Skip to main content

Facebook and Twitter reportedly offering YouTube stars lucrative ad revenue deals

facebook twitter ad revenue live for verified pages
Facebook is inching closer to implementing a revenue-sharing model that will allow its biggest creators to earn advertising money from their video posts.

Since the launch of Facebook Live at the start of the year, Facebook has been busy inking multi-million dollar deals with media companies, celebrities, and internet stars. The latter remain hesitant to take the plunge, however, as the social network still lacks an ad revenue model, which tends to be the main source of their income on YouTube.

In an effort to lure digital celebs, Facebook is testing a new strategy that sees it share revenue from ads shown between videos, with creators netting 55 per cent of the ad money, which is the same as on YouTube, reports Bloomberg.

“We’re going to be experimenting with a bunch of different formats for creators in the coming months,” Facebook’s head of video Fidji Simo told Bloomberg. “It’s likely not going to be a one size fits all.”

Facebook had a big presence at VidCon this year, where it reportedly sat down with some of the biggest online stars in attendance and quizzed them on payment options.

The biggest hurdle for Facebook is where to place the ads in videos. Simo claims that executives are against YouTube-style, pre-roll ads, as they may result in viewers skipping Facebook’s auto-playing videos altogether. Instead, she says the social network is considering inserting ads in the middle of long videos.

Another issue Facebook will inevitably encounter is sponsored posts, which continue to plague Instagram despite the FTC ordering users to designate these types of images as ads using hashtags, such as #ad or #sponsored. Even Instagram’s most-liked image of all time — a pic shared by Selena Gomez — is a Coca-Cola ad that does not carry the FTC hashtag labels.

Not to be left behind, Twitter is also stepping up its revenue-sharing model via its Amplify program, which will see it offer up to 70 percent of ad sales revenue to individual creators. The move may have been spurred by rumblings that Vine (which is owned by Twitter) is in danger of losing its top-tier talent due to a lack of compensation options. Two of the video-looping platform’s biggest stars, Logan Paul and King Bach, are already creating content for Facebook Live.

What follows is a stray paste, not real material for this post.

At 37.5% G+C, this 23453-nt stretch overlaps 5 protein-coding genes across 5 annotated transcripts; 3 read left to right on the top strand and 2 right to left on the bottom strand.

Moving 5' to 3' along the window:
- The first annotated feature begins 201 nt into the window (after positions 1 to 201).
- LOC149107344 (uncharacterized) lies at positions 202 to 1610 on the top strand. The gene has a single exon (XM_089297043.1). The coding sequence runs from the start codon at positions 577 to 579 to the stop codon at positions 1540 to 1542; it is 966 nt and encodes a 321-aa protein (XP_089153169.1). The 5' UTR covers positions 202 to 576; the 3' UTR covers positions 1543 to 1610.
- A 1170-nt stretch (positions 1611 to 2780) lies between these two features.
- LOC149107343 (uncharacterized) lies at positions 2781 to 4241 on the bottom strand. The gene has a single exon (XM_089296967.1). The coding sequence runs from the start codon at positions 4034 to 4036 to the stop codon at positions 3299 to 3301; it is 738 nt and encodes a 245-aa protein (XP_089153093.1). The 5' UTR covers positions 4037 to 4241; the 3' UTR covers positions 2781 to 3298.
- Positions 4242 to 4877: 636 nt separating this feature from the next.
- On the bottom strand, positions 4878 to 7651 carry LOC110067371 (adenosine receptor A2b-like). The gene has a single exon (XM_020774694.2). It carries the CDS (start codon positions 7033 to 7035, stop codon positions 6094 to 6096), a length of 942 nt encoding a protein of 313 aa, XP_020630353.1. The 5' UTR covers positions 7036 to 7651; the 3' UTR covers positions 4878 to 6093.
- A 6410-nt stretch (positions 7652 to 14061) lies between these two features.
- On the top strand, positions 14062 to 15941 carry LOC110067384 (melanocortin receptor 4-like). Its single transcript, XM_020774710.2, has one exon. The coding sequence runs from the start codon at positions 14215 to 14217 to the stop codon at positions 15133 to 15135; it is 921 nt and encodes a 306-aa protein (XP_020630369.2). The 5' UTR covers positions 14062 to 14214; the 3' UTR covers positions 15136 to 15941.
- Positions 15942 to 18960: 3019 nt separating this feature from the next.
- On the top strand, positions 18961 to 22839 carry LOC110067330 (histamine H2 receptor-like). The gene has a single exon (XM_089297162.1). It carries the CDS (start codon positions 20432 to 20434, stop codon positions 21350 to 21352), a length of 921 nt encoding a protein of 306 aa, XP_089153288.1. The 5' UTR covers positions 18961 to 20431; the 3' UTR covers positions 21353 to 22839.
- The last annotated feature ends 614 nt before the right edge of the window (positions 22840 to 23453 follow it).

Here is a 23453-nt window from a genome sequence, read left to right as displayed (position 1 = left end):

In April, it was revealed that Facebook was circulating a survey to selected users regarding possible monetization options. Among the ideas on the document was a “tip jar” that would allow fans to donate money to a user, sponsorship deals involving branded content, ad revenue, and a charity donation option (also swiped from YouTube). The latter was rolled out to users in July.

Editors' Recommendations

Saqib Shah
Former Digital Trends Contributor
Saqib Shah is a Twitter addict and film fan with an obsessive interest in pop culture trends. In his spare time he can be…
YouTube TV tips and tricks: how to get the most out Google’s live TV service
YouTube TV app icon on Apple TV.

There’s a reason YouTube TV has found itself the leader in live-streaming video. In fact, it has about twice as many subscribers to its cable-TV replacement as the next biggest platform. And. among other reasons like price, reliability, and abundance of channels, it is just packed with features.
In fact, YouTube TV has so many features tucked away in there that you’ll be forgiven if you don’t spot them all at first. But we’ve done the legwork. We’ve watched hours and hours of YouTube TV. Weeks and months, really. We’ve flipped all the buttons. We’ve pressed all the switches. (Wait — reverse that.) And we’ve put together a list of what we think are the most important — if not always obvious — YouTube TV tips and tricks. And we're not just talking about NFL Sunday Ticket.
This isn’t everything. There are still a few other places to explore in the settings menu, as well as when you’re watching shows and movies. But these are the YouTube TV tips and tricks we absolutely think you must know.

Record a show to watch later

Read more
This long-awaited YouTube TV feature is a channel-flipper’s dream
The previous channel feature on YouTube TV on a TV.

The move from cable to streaming for live TV changed a lot of things. Choice, for one. (We have more.) Price, for another. (You're likely paying less.) But not all changes were great. If you're of the channel-surfing variety — or love to flip back and forth between two channels — you've likely been missing that feature.

YouTube TV — the most popular streaming service in the U.S. with more than 8 million subscribers — has addressed the latter. After having been teased in some A/B testing for a while now (that is, some folks saw it, and most didn't), it looks like the ability to hop back and forth between two channels is now rolling out more broadly.

Read more
If you don’t see CBS in 4K on YouTube TV, try this
Super Bowl in 4K on CBS on YouTube TV.

A quick heads up if you have the 4K add-on for YouTube TV but aren't seeing the option to watch Super Bowl 2024 in 4K on CBS: It's likely because you're using a custom sort on your live channel listings. (Which is something you might have done if you want to hide YouTube TV channels that you never watch.) That'a bad enough for the game itself, and it also means you won't be able to enjoy the Super Bowl Halftime Show in 4K.

This is a known problem — and has been for years — anytime YouTube TV adds a new channel to the listing. If you're not using the default sort on the live channel listings, a new channel will appear at the bottom of the listings, which is bad enough. But worse is that it's hidden by default until you actively go in and unhide it.

Read more